I would recommend against renting to friends, particularly if your house has quirks. I live in an old house that we rent from friends who moved out of state, and honestly I would never do this again. Any time something breaks or goes wrong (which happens fairly often because the house is so old), we feel terrible calling our friends/landlords to tell them that another expensive problem has happened. If/when they can't afford to fix everything all at once, we kind of get screwed in a way I would never put up with from a management company, but we can't really complain because we know these people and their financial situation. Once the fridge, clothes washer, and garage door all broke in the same month, and the stress for everyone involved was way higher because we are friends with the owners.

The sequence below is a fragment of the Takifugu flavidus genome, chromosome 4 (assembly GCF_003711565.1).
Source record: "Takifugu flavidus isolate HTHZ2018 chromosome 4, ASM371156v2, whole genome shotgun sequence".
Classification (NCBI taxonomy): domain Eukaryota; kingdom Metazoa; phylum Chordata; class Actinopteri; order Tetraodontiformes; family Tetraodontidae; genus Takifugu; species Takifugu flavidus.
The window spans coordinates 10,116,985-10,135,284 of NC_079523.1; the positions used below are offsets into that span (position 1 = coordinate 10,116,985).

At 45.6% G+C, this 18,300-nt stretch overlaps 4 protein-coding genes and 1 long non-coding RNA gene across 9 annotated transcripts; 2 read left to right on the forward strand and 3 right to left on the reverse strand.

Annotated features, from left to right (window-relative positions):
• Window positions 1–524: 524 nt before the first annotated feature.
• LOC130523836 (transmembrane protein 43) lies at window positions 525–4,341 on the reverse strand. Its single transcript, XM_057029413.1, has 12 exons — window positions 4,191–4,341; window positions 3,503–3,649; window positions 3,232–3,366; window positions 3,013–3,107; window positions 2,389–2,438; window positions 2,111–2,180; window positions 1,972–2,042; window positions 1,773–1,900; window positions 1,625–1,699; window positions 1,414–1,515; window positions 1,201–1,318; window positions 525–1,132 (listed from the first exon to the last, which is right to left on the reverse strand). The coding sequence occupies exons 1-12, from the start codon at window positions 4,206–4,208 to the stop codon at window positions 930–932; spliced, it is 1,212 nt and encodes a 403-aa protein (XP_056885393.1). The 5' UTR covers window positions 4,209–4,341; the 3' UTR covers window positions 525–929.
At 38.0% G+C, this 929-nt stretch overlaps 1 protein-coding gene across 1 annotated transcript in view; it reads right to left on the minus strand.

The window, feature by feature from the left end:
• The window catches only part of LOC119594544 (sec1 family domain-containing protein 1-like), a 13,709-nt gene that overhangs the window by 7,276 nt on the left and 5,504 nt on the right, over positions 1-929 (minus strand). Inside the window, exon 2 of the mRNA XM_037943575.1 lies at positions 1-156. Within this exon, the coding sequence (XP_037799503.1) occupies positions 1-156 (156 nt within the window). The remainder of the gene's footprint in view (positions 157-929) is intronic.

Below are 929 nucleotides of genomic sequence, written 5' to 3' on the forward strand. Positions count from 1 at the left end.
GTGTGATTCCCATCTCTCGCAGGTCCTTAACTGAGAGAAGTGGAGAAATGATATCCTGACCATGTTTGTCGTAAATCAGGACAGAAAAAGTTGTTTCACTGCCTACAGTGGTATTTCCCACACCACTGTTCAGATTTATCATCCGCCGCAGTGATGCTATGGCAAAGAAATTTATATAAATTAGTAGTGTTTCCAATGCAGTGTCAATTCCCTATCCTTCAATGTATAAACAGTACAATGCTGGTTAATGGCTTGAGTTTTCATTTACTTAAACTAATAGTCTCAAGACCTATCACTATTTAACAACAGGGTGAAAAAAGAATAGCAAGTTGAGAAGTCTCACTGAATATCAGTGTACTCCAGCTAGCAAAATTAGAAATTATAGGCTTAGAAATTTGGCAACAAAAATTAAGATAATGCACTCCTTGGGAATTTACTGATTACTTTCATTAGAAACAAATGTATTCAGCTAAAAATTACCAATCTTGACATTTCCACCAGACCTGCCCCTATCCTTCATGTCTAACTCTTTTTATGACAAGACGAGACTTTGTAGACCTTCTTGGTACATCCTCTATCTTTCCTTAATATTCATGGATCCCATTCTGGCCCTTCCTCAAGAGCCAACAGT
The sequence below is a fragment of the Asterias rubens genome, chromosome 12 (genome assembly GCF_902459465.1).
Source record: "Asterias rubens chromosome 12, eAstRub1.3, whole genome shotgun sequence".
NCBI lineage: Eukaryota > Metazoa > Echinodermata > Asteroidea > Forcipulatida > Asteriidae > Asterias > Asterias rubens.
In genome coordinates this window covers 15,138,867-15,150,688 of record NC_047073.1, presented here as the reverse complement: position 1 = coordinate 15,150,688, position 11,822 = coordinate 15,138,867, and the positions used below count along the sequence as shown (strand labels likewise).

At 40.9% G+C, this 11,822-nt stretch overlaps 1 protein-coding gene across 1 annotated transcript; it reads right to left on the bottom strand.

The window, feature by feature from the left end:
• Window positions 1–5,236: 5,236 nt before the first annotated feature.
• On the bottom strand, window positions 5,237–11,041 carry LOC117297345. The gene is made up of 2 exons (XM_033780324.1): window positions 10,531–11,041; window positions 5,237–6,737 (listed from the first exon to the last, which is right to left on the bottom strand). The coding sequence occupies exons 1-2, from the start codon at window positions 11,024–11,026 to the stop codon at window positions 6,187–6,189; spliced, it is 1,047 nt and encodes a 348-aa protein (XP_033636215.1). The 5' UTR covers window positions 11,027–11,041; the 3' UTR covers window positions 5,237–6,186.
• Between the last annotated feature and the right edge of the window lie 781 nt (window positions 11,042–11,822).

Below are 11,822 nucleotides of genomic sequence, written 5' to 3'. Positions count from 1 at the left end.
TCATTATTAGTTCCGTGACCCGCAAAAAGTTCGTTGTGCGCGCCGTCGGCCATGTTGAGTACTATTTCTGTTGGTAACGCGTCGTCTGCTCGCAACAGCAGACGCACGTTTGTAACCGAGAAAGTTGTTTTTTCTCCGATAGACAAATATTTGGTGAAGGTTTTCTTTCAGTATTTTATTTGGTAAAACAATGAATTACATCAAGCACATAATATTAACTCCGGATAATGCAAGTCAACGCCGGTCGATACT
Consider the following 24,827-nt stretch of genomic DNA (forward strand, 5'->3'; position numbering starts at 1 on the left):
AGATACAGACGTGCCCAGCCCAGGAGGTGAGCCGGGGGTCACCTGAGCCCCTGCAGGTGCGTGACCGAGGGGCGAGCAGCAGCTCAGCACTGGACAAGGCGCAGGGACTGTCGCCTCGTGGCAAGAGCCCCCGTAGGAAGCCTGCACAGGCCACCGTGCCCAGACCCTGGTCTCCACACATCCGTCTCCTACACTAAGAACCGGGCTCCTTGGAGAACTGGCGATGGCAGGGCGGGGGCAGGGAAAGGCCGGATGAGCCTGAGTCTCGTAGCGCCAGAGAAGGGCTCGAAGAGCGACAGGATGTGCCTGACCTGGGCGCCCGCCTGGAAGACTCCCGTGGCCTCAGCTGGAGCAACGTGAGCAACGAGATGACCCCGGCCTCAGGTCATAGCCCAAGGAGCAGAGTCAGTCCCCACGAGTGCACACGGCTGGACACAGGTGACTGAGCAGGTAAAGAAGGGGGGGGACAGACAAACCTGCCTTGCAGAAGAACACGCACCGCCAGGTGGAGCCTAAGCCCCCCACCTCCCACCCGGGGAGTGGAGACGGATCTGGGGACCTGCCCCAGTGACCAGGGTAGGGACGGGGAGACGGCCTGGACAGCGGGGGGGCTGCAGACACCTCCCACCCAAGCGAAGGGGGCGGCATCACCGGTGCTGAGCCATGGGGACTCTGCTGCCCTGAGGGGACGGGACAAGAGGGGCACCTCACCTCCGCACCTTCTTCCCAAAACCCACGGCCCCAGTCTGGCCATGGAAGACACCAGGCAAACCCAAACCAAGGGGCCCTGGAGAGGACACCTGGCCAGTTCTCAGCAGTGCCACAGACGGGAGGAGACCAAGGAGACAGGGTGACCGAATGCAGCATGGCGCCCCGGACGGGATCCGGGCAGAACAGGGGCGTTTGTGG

If you do rent to friends, make it CRYSTAL clear what they should do if something is wrong. There is stuff any renter might try to fix themselves, especially a renter who doesn't want to force you to pay a professional when it seems like such a simple fix. The best thing is probably for them to call you to ask about even the tiniest thing, so you can decide whether they should fix the leaky faucet or have a plumber do it. Clarity is especially important if your friends are supposed to act as basic property managers (e.g. mow the lawn and shovel the walk). That's our situation, and when ice dams built up on the roof we figured it was our job to get rid of them because that's kind of like shoveling, right? By the time we figured out that we couldn't fix it on our own, there was water dripping in 3 rooms of the house. With hindsight, perhaps our landlords would have wanted to call the $$$$ pros from the beginning, but the whole communication process is really fraught because of our friendship with them.